More cool features!



So, what’s new at Rentini? A great deal as usual. We’re out and about–trying new things and aiming to make Rentini the website you’ve been waiting for! New features are our forte, but we’re setting our sights on creating interesting experiences, building on current relationships and establishing new bonds.


With this in mind, our developers have yet again released a bunch of awesome features.


The developers have enabled cropping of property images. Cropping is a helpful tool for removing unwanted details or subjects of an image. If you’re uploading a photo of your house, but neighbor Joe can be seen scooping up his dog’s business in the side of the picture – crop it out! You may want to focus on different parts of the image; cropping will help you do that, too. Another important use for cropping is to change the aspect ratio. Aspect ratios are the dimensions of an image. Sometimes an image may seem too tall or too wide and too repetitive. Cropping is useful for eliminating waste and keeping things simple for viewers. Once you’ve uploaded photos for your property listing on Rentini, clicking on the scissors icon next to an image opens our cropping tool.



Another new development is that vacation rental owners can now see their past reservations. As a homeowner or manager, simply go to Rentals on your Dashboard and you will see your schedule of past and future reservations. Clicking the tab “Past Reservations” reveals your rental history. At the bottom of your Rentals page, you can filter information for Reservations, Blockings, and Rates. This will show your past schedules. Clicking on one of the reservations will bring you to your Reservation Details page for that reservation. This page, as I’ve mentioned previously, shows your Reservation, Billing, and Contact info relative to the booking you selected. 


We’ve recently added our social networking buttons, too. These buttons allow you to share Rentini with the world at large. “Like” a property photo on Facebook, “plus one” a property page on Google+, “Tweet” about Rentini on Twitter, send your friend an email about booking a reservation. All this is now possible thanks to these buttons! If you like what you see, we encourage you to click and share it.


Finally, we have a couple of new domains: http://www.rentini.eu for European Union members, and http://www.rentini.travel for travel enthusiasts. We’d like to create a truly global travel network based around travel and vacation rentals. This is good for business, good for country and good for international cooperation. A little something for everyone.

A helping hand…or note

Over the New Year’s weekend a friend of mine organized a getaway to the Poconos Mountains in Pennsylvania. I have been there multiple times and it never gets old–fresh air, friendly people, blue skies, beautiful nature. What an excellent way to get away from our ordinary lives in the busy metropolis. There were 10 of us, including 3 restless children. When you go with a group like that, a vacation home is just no comparison to any other option available. So we rented a house–a beautiful three story house, open and closed terraces with three different types of grills, a lake view, and a fireplace to boot! That would be enough to please most people. However, the owner realized that a house that accommodates this many people would require leisure activities readily available. So they converted the garage into a game room–ping ping table, pool table, darts. Mini basketball hoops with 2 score counters side-by-side provided some healthy competition. My top score was 87 points in 30 seconds. I do have to admit, scoring was a little weird, but for the sake of argument let’s assume it was legitimate :)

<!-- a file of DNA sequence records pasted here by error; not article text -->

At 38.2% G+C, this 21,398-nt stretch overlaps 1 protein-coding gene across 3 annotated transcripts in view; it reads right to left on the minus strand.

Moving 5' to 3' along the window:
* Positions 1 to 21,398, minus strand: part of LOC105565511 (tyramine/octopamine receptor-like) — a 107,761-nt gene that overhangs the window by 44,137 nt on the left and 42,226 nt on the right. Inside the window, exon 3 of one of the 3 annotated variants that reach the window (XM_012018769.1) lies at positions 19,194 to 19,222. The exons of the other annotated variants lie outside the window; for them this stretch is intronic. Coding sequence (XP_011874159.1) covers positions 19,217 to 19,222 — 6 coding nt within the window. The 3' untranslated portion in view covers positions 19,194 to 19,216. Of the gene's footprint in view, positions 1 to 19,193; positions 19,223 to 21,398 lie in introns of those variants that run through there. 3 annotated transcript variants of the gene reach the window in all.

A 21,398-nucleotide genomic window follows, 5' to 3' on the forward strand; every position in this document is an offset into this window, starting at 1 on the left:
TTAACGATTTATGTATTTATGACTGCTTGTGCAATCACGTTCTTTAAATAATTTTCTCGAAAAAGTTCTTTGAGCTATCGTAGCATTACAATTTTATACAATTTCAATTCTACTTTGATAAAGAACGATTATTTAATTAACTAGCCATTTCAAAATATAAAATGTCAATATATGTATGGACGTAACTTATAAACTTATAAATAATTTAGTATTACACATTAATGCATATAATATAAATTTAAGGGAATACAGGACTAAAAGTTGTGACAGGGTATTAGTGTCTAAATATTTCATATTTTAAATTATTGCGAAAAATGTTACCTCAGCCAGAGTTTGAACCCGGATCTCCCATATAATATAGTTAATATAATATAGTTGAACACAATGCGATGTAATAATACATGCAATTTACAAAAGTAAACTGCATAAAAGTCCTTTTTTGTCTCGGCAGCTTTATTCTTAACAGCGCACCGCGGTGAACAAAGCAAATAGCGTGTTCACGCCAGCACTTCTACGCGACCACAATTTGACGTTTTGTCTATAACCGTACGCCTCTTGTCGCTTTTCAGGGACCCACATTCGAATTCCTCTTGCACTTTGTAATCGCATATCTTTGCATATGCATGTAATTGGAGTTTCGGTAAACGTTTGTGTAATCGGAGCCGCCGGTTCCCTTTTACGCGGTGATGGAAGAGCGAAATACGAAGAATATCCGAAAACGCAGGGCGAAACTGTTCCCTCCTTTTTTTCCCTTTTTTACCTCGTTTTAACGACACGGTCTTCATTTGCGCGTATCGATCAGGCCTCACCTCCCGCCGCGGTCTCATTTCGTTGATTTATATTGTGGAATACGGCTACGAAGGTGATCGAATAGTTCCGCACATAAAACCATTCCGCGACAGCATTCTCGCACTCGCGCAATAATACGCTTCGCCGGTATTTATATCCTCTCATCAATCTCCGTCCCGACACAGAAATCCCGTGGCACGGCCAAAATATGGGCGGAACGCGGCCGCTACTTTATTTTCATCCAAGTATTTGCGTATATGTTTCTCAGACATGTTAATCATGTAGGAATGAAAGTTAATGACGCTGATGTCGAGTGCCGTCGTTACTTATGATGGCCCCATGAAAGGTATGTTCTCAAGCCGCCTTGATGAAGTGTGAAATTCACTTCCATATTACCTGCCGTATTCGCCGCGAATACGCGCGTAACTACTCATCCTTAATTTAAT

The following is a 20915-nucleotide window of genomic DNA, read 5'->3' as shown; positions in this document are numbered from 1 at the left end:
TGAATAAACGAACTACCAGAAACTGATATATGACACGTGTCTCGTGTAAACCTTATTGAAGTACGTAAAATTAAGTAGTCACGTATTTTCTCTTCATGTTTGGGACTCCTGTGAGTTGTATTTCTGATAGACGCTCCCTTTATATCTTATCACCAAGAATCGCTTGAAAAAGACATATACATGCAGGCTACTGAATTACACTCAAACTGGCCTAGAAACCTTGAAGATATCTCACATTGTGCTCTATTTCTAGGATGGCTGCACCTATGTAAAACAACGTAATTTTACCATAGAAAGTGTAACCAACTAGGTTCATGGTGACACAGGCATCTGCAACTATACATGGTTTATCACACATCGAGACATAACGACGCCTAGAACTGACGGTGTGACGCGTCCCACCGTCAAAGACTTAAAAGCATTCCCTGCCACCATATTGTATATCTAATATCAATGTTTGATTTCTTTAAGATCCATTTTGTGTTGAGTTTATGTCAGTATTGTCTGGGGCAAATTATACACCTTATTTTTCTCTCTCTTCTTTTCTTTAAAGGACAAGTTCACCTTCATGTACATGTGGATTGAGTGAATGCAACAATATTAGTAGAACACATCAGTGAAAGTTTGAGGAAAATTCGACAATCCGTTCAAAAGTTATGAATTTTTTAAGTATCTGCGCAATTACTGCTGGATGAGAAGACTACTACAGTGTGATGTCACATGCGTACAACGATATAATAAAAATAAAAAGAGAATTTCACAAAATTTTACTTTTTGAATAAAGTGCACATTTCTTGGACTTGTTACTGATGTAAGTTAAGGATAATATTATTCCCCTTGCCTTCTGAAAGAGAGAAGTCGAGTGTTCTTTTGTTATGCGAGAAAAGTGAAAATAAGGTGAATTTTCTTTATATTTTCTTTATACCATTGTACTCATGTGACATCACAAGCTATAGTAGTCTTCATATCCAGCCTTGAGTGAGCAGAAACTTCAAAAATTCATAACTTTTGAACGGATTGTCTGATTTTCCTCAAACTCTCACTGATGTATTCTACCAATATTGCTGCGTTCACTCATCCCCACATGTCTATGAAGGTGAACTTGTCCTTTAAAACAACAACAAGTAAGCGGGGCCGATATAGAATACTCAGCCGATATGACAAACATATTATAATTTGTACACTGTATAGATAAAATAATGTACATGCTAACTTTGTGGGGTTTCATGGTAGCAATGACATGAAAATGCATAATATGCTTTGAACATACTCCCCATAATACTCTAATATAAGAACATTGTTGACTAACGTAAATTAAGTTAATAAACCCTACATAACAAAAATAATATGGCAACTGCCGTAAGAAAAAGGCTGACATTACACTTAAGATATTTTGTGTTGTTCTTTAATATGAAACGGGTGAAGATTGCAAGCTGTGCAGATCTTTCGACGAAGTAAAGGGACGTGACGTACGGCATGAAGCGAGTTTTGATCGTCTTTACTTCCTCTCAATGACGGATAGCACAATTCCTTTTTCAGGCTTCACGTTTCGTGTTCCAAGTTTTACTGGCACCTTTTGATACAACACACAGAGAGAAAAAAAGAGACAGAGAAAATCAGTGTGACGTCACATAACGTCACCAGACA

As soon as I came into the house, I noticed index cards everywhere–attached to the fridge, walls, kitchen cabinets, and electronic devices. As I started reading them I realized what a brilliant idea it was–these index cards gave very brief, concrete instructions related to various aspects of living in the house. For example, since I’ve always lived in an apartment, I never knew what was required for an operational fireplace (don’t laugh at me, I feel bad enough already). A little index card explained that in order to use the fireplace I would need to open the chimney. It may sound trivial to you, but I didn’t realize that the chimney would need to be opened. I assumed it would just be ready for me. Chances are that I would have just started burning wood with the assumption that everything was already done for me.

Oranges make strange instructions sweeter © lukatoyboy
The homeowner predicated this practice on the notion that all kinds of people would visit and that these notes would be helpful. Other cards talked about the electricity, the boiler, and other essential parts of a comfortable stay. One thing I would recommend to the owners is to make the index cards a bit more inviting. The house was so beautiful but I felt that the white index cards took away a little bit of charm from the atmosphere. Perhaps a simple paper frame would do the trick. Either way, these notes are a much more direct way to get people’s attention than a lengthy manual. Or if you do opt for a manual perhaps it could have pictures. I always love to look at furniture assembly instruction that have some stick figures.… But that may be too much.
Have you noticed any interesting ways that homeowners communicate important messages that have made your stay a little easier? Or, if you’re a homeowner, do you have any tips to share?